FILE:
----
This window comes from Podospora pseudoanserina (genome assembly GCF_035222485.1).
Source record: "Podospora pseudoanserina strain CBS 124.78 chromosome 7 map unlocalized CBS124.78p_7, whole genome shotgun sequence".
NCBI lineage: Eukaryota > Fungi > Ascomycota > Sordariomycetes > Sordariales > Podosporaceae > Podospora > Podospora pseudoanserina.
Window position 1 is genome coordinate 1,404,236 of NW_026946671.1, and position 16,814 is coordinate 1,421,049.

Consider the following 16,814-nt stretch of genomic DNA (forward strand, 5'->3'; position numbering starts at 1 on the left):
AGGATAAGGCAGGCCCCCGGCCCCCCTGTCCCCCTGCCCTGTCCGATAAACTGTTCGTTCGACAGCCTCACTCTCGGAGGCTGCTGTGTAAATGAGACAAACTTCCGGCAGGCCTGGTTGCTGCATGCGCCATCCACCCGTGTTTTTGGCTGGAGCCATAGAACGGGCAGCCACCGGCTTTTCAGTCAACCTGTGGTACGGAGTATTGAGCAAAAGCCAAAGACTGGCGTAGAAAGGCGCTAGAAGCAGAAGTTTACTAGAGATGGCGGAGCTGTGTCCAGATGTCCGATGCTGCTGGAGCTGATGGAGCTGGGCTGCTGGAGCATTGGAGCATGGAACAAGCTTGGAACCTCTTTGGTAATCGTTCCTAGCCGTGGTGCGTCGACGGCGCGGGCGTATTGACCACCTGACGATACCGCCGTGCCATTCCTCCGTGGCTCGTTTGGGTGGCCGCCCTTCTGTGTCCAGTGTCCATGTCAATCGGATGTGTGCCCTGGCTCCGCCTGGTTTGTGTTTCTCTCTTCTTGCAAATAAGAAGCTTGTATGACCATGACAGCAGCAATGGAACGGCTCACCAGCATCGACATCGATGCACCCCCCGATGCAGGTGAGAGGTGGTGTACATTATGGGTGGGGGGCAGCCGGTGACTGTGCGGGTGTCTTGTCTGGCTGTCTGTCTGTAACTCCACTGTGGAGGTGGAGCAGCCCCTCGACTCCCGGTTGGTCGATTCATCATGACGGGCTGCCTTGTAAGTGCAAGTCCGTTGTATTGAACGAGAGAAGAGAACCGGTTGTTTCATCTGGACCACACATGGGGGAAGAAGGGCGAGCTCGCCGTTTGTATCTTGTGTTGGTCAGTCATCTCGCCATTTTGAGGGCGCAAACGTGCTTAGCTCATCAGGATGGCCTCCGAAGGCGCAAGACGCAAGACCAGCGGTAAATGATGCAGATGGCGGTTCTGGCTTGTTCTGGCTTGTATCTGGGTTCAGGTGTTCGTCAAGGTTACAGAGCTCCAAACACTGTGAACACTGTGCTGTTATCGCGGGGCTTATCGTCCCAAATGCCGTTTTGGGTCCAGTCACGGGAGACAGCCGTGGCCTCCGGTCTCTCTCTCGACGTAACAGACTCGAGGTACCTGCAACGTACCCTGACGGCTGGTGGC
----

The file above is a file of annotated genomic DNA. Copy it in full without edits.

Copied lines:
This window comes from Podospora pseudoanserina (genome assembly GCF_035222485.1).
Source record: "Podospora pseudoanserina strain CBS 124.78 chromosome 7 map unlocalized CBS124.78p_7, whole genome shotgun sequence".
NCBI lineage: Eukaryota > Fungi > Ascomycota > Sordariomycetes > Sordariales > Podosporaceae > Podospora > Podospora pseudoanserina.
Window position 1 is genome coordinate 1,404,236 of NW_026946671.1, and position 16,814 is coordinate 1,421,049.

Consider the following 16,814-nt stretch of genomic DNA (forward strand, 5'->3'; position numbering starts at 1 on the left):
AGGATAAGGCAGGCCCCCGGCCCCCCTGTCCCCCTGCCCTGTCCGATAAACTGTTCGTTCGACAGCCTCACTCTCGGAGGCTGCTGTGTAAATGAGACAAACTTCCGGCAGGCCTGGTTGCTGCATGCGCCATCCACCCGTGTTTTTGGCTGGAGCCATAGAACGGGCAGCCACCGGCTTTTCAGTCAACCTGTGGTACGGAGTATTGAGCAAAAGCCAAAGACTGGCGTAGAAAGGCGCTAGAAGCAGAAGTTTACTAGAGATGGCGGAGCTGTGTCCAGATGTCCGATGCTGCTGGAGCTGATGGAGCTGGGCTGCTGGAGCATTGGAGCATGGAACAAGCTTGGAACCTCTTTGGTAATCGTTCCTAGCCGTGGTGCGTCGACGGCGCGGGCGTATTGACCACCTGACGATACCGCCGTGCCATTCCTCCGTGGCTCGTTTGGGTGGCCGCCCTTCTGTGTCCAGTGTCCATGTCAATCGGATGTGTGCCCTGGCTCCGCCTGGTTTGTGTTTCTCTCTTCTTGCAAATAAGAAGCTTGTATGACCATGACAGCAGCAATGGAACGGCTCACCAGCATCGACATCGATGCACCCCCCGATGCAGGTGAGAGGTGGTGTACATTATGGGTGGGGGGCAGCCGGTGACTGTGCGGGTGTCTTGTCTGGCTGTCTGTCTGTAACTCCACTGTGGAGGTGGAGCAGCCCCTCGACTCCCGGTTGGTCGATTCATCATGACGGGCTGCCTTGTAAGTGCAAGTCCGTTGTATTGAACGAGAGAAGAGAACCGGTTGTTTCATCTGGACCACACATGGGGGAAGAAGGGCGAGCTCGCCGTTTGTATCTTGTGTTGGTCAGTCATCTCGCCATTTTGAGGGCGCAAACGTGCTTAGCTCATCAGGATGGCCTCCGAAGGCGCAAGACGCAAGACCAGCGGTAAATGATGCAGATGGCGGTTCTGGCTTGTTCTGGCTTGTATCTGGGTTCAGGTGTTCGTCAAGGTTACAGAGCTCCAAACACTGTGAACACTGTGCTGTTATCGCGGGGCTTATCGTCCCAAATGCCGTTTTGGGTCCAGTCACGGGAGACAGCCGTGGCCTCCGGTCTCTCTCTCGACGTAACAGACTCGAGGTACCTGCAACGTACCCTGACGGCTGGTGGC